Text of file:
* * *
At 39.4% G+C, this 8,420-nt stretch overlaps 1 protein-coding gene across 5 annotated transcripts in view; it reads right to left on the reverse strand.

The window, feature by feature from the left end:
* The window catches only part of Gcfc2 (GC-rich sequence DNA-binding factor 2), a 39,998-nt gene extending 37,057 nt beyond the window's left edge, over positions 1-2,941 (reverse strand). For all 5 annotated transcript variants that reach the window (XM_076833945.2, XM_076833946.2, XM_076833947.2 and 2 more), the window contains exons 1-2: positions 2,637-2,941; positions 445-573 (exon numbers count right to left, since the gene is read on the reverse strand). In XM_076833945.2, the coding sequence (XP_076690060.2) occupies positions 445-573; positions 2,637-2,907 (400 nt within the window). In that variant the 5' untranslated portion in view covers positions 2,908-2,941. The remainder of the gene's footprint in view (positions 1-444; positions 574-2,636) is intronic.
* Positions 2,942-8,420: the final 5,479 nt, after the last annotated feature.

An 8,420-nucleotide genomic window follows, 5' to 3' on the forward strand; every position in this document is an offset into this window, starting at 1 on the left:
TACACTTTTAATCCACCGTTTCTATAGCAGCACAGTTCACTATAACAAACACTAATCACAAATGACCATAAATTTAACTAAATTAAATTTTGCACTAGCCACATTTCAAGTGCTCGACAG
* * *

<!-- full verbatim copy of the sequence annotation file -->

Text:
At 39.4% G+C, this 8,420-nt stretch overlaps 1 protein-coding gene across 5 annotated transcripts in view; it reads right to left on the reverse strand.

The window, feature by feature from the left end:
* The window catches only part of Gcfc2 (GC-rich sequence DNA-binding factor 2), a 39,998-nt gene extending 37,057 nt beyond the window's left edge, over positions 1-2,941 (reverse strand). For all 5 annotated transcript variants that reach the window (XM_076833945.2, XM_076833946.2, XM_076833947.2 and 2 more), the window contains exons 1-2: positions 2,637-2,941; positions 445-573 (exon numbers count right to left, since the gene is read on the reverse strand). In XM_076833945.2, the coding sequence (XP_076690060.2) occupies positions 445-573; positions 2,637-2,907 (400 nt within the window). In that variant the 5' untranslated portion in view covers positions 2,908-2,941. The remainder of the gene's footprint in view (positions 1-444; positions 574-2,636) is intronic.
* Positions 2,942-8,420: the final 5,479 nt, after the last annotated feature.

An 8,420-nucleotide genomic window follows, 5' to 3' on the forward strand; every position in this document is an offset into this window, starting at 1 on the left:
TACACTTTTAATCCACCGTTTCTATAGCAGCACAGTTCACTATAACAAACACTAATCACAAATGACCATAAATTTAACTAAATTAAATTTTGCACTAGCCACATTTCAAGTGCTCGACAG